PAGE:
Vocation Sunday

Today is Vocation Sunday. May we each hear the voice of God in our hearts, calling us to follow him in a way that is unique to each individual: our personal path to “life in all its fullness”.
And may the Lord grant to religious orders and dioceses fresh vocations to the religious life and the priesthood, so that we might continue to make Jesus Christ "better known and loved" (Jean-Marie De La Mennais).

Good Friday 2019 - part 3

And finally, something very different, the aforementioned Eddie Kirkland cover of “How He Loves”.

Good Friday 2019 - part 2

Here’s the Arvo Pärt (“Passio” - his own setting of St. John’s telling of the Passion narrative, John 18:1-40). This recording by the Hilliard ensemble is still my favourite, 30 years after it’s release. Pärt, a living Estonian composer born in 1935, is, together with Henryk Gorecki, one of the best known exponents of a musical style that is, at once, ancient and modern, that some call “Holy Minimalism”.The final moments of his Passio, when Pärt adds an extra line of text sung by the Chorus to round things off, breaks me every time I hear it, and I’m sure today will be no different.“You who have suffered for us, have mercy upon us. Amen."

Good Friday 2019

This Good Friday, I’ll be going to the Pantasaph Stations of the Cross in North Wales (outdoors, winding its way up a steep hillside). Back home, I’ll be listening to my Good Friday “standards”, in other words, Bach’s “St. John’s Passion” and Arvo Pärt’s “Passio”. This morning, I have begun with another old favourite: Eddie Kirkland’s cover of John Mark McMillan’s “How He Loves”, set to the drawings of Si Smith that imagine, in cartoon form, Jesus’ 40 days in the desert, but with symbolic references to the Passion story along the way.First up, here’s the Bach:Bach’s Passion itself starts at 5min50secs.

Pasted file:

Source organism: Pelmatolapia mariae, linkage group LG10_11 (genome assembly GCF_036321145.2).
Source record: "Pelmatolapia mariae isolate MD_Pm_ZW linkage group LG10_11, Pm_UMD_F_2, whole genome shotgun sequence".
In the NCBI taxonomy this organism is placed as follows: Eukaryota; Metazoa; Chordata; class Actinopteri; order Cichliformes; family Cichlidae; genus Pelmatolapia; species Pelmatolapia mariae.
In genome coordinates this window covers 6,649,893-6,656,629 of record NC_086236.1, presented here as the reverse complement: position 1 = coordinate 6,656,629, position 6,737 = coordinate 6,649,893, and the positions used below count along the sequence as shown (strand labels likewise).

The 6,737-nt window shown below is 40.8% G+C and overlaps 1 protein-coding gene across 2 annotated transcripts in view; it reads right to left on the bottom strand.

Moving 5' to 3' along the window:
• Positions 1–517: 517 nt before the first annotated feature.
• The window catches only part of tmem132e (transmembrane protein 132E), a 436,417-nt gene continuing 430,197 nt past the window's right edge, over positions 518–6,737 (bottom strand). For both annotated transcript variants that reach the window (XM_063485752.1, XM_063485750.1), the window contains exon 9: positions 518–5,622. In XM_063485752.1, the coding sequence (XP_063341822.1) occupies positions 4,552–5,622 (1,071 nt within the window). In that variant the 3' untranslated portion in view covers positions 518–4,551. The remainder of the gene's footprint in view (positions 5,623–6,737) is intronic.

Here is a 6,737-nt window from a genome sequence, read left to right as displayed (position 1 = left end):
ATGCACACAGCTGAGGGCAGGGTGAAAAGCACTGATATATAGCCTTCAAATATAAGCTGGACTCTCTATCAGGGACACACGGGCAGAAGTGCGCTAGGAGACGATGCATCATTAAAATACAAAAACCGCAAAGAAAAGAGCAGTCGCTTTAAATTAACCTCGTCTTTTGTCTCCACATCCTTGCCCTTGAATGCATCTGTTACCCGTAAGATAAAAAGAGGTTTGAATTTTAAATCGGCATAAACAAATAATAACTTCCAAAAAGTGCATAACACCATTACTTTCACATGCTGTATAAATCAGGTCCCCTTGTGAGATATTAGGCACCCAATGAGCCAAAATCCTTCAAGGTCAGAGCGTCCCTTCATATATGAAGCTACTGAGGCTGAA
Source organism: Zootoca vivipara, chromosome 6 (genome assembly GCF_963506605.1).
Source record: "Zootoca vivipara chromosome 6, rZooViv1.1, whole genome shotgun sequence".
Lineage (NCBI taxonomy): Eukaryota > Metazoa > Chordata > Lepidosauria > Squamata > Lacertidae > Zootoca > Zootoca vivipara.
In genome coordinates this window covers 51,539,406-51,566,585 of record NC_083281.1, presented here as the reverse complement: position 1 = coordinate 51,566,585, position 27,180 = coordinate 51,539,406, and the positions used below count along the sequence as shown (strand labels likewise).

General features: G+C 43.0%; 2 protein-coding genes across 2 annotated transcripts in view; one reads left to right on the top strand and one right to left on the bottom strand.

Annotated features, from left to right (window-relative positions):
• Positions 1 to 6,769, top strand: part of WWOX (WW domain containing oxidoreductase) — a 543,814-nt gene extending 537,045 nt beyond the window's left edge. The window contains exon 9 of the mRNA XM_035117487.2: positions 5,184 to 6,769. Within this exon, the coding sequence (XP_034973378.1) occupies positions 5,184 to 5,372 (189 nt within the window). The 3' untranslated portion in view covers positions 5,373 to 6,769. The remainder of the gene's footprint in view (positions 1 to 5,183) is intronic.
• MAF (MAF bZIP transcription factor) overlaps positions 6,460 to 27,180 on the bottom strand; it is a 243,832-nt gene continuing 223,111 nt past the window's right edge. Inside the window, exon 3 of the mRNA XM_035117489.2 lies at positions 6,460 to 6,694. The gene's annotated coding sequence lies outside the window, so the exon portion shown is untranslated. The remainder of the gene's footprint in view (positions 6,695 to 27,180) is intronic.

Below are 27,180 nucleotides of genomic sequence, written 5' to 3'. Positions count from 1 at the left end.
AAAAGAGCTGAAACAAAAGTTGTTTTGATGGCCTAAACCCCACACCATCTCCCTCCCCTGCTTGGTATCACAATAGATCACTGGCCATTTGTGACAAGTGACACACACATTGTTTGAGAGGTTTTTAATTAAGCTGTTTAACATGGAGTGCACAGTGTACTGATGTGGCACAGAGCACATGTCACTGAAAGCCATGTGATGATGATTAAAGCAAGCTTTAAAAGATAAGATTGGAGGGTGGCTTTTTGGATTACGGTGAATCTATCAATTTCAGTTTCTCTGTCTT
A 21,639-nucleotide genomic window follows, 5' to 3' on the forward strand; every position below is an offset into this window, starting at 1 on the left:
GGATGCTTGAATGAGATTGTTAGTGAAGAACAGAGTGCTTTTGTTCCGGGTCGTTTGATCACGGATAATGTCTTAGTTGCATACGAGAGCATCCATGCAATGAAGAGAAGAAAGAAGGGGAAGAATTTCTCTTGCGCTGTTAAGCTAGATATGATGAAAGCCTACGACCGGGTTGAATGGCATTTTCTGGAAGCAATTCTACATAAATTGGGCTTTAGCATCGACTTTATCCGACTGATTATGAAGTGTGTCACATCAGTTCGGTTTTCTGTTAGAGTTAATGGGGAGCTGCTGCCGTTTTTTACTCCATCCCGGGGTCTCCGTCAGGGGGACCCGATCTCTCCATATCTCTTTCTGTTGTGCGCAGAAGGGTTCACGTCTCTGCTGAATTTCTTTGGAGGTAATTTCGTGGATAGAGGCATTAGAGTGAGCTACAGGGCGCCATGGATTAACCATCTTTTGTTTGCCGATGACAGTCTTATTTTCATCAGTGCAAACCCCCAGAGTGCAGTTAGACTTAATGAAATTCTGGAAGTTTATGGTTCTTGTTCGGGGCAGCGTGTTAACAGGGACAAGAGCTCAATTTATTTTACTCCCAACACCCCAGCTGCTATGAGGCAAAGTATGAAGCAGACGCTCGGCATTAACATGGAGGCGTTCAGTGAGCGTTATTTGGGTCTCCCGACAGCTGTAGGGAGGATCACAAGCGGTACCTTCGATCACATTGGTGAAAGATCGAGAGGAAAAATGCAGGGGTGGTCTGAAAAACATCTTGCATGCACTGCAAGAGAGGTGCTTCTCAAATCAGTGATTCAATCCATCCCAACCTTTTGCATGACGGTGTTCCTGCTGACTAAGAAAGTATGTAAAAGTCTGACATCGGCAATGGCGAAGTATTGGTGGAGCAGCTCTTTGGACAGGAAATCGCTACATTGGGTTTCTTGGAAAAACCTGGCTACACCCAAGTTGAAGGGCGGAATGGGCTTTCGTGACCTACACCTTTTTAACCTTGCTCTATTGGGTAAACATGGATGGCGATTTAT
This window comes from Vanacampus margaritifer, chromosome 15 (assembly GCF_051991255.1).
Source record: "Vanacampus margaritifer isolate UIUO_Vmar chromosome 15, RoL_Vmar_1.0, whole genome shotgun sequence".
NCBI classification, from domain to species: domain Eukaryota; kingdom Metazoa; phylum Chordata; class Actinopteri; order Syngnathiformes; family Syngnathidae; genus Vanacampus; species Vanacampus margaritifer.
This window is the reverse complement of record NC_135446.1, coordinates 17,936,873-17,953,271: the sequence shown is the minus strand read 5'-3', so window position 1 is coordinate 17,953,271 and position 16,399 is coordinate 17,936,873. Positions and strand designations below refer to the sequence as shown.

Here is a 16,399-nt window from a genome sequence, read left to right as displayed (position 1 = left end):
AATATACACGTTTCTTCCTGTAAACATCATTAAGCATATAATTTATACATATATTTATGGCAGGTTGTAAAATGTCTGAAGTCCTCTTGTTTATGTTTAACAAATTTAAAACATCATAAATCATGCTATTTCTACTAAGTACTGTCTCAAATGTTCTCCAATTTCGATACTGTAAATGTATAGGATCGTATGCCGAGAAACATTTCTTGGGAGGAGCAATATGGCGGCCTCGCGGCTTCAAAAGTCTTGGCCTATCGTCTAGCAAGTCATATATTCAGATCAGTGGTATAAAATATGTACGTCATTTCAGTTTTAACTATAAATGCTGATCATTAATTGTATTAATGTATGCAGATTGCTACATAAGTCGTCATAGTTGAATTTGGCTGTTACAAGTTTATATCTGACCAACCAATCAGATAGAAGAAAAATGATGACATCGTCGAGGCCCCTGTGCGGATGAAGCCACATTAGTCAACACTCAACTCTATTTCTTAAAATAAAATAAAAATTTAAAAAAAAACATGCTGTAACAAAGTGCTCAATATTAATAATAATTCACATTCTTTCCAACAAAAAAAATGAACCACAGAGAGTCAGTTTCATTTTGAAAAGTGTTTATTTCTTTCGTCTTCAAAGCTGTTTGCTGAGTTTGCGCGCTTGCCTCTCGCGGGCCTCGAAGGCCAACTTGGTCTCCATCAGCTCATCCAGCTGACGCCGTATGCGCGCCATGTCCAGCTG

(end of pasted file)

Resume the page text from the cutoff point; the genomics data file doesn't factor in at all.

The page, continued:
"In addition to the ensemble performing on period instruments, further elements of both authenticity and intimacy were added by inserting other music used in the Leipzig Good Friday service that Bach himself would have heard and by inviting the audience to sing the responsory portions of the chorales that bookend the Passion. Recorded live at the Royal Albert Hall on August 20th 201…

Our final day in Ploërmel

The final day of our four day preliminary Chapter meetings in Ploërmel, Brothers and lay people together. Photo 1 = me and the 2 Corentins, 2 of our young adult youth movement leaders, providing musical accompaniment to a time of prayer. Four days of smiles, laughter, fellowship, productive small group and plenary discussions. I think we all left energised and renewed by the multitude of ideas and potential projects that we came up with for taking our work with young people forward as a Mennaisian Family. 

De La Mennais Brothers - Preliminary Provincial Chapter meetings

Weds. Feb. 13th was the second day of the first part of our Provincial Chapter, held at our Mother House in Ploërmel and involving 21 De La Mennais Brothers + 21 lay people, fired up by the desire to serve young people, “making Jesus Christ better known and better loved”,  inspired by the charism of our founders, Fr. Jean-Marie De La Mennais + Fr. Gabriel Deshayes. Delegates attended a Mass for the young people of our “Foi et Prière” (“Faith and Prayer”) youth movement who happened to also be in Ploërmel.  One of our French Brothers (Frère Pierre Orain) has written a new hymn to mark our religious order’s bicentenary, in a style suitable for use at youth events. Here’s an extract of the hymn being sung at the end of Mass.

My friend Bro. Léo + the Rwandan genocide